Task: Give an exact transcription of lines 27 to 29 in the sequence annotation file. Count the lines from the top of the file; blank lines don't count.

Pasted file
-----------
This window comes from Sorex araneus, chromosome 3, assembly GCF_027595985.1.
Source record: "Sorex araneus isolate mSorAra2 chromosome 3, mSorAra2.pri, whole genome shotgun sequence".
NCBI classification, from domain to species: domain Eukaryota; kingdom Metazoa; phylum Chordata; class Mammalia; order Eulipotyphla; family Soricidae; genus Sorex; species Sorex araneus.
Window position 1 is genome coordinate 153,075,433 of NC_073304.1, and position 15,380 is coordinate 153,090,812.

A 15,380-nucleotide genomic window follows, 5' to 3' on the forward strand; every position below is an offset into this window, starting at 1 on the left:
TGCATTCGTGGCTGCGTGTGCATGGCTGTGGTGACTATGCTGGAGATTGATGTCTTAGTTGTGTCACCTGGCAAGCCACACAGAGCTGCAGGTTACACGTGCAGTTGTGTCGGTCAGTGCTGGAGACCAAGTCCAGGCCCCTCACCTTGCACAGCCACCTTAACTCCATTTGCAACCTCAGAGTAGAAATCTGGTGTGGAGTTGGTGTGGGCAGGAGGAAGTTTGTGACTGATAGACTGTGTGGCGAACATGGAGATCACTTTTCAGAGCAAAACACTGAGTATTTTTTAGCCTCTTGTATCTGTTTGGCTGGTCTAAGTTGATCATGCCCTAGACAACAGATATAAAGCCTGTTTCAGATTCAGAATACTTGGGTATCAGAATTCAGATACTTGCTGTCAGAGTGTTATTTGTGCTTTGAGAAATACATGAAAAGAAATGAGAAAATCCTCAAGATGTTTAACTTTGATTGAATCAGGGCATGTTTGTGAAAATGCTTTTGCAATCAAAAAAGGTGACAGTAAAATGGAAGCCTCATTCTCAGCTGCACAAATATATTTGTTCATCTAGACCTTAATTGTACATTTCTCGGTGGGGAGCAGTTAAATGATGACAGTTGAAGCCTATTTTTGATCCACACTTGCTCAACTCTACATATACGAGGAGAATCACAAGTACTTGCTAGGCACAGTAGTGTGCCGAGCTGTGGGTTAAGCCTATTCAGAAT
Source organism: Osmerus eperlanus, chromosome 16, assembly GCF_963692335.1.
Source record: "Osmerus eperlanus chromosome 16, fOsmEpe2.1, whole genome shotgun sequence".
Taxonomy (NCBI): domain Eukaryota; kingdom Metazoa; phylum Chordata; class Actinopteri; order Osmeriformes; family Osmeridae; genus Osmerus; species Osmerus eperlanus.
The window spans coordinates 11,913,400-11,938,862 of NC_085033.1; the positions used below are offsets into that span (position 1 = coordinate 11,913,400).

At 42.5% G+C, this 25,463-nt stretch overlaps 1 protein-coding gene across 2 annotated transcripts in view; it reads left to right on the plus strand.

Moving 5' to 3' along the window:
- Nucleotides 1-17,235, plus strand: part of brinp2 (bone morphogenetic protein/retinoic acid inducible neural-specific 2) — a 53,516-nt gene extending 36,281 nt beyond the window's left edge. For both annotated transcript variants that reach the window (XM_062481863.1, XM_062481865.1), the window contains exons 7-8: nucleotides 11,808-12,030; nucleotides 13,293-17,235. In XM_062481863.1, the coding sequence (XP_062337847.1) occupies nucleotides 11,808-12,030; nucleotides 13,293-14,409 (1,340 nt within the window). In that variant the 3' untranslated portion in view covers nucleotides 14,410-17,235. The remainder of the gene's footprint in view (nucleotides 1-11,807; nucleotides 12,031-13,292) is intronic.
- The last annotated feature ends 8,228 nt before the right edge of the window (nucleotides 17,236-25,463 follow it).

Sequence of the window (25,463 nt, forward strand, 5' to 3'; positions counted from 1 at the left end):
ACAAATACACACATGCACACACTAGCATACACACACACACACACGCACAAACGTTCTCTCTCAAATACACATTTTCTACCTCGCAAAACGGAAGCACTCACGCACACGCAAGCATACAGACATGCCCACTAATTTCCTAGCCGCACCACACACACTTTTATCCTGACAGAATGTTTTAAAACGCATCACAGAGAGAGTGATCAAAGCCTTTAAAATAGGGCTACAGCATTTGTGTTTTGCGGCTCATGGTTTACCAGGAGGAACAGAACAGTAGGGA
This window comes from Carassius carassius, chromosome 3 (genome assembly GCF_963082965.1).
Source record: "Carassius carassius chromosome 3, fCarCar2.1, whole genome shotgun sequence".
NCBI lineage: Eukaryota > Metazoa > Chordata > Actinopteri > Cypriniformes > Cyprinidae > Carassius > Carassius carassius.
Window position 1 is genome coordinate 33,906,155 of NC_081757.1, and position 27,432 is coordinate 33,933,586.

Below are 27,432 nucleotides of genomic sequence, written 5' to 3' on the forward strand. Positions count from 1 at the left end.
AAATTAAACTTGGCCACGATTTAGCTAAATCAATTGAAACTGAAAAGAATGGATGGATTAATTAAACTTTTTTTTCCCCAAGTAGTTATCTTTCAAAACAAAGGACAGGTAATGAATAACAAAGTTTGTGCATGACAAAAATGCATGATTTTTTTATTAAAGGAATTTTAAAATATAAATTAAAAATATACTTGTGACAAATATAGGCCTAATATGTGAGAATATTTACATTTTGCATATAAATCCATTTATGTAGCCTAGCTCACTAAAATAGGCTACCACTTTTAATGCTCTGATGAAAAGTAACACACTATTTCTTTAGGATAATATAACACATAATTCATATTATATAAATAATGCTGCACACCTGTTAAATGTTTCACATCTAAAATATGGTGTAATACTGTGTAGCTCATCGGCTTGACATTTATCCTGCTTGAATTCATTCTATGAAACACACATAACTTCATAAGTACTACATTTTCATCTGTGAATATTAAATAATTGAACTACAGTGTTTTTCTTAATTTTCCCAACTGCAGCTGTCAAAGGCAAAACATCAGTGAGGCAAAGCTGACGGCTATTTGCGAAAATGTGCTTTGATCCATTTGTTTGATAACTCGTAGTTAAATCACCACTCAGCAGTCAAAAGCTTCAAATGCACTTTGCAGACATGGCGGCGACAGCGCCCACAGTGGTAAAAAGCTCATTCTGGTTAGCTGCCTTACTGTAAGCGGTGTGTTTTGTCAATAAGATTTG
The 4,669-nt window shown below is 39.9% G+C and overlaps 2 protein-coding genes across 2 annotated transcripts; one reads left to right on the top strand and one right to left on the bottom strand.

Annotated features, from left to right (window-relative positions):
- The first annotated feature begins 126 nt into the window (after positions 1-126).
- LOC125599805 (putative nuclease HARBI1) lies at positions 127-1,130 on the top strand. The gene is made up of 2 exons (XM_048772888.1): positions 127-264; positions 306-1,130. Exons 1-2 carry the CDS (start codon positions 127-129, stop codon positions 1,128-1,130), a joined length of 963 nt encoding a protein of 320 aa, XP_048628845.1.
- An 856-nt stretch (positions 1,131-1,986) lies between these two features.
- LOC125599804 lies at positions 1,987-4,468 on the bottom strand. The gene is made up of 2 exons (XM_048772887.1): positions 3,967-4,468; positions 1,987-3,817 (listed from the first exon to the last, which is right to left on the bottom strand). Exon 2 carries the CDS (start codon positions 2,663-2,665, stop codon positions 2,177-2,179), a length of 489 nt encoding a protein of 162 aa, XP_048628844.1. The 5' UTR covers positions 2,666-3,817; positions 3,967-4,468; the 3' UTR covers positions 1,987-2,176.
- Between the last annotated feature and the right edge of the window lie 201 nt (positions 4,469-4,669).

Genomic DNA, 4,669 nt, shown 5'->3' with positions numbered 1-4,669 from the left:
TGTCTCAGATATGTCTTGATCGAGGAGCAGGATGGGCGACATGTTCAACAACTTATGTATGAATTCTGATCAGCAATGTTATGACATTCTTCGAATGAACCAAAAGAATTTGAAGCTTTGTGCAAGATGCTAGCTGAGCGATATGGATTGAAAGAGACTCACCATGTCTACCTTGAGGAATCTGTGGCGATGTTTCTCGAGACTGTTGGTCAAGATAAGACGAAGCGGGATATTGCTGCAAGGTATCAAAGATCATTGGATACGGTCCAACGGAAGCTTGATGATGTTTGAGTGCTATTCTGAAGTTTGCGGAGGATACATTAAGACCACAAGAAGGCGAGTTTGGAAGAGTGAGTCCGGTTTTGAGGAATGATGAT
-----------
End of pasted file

- An 856-nt stretch (positions 1,131-1,986) lies between these two features.
- LOC125599804 lies at positions 1,987-4,468 on the bottom strand. The gene is made up of 2 exons (XM_048772887.1): positions 3,967-4,468; positions 1,987-3,817 (listed from the first exon to the last, which is right to left on the bottom strand). Exon 2 carries the CDS (start codon positions 2,663-2,665, stop codon positions 2,177-2,179), a length of 489 nt encoding a protein of 162 aa, XP_048628844.1. The 5' UTR covers positions 2,666-3,817; positions 3,967-4,468; the 3' UTR covers positions 1,987-2,176.
- Between the last annotated feature and the right edge of the window lie 201 nt (positions 4,469-4,669).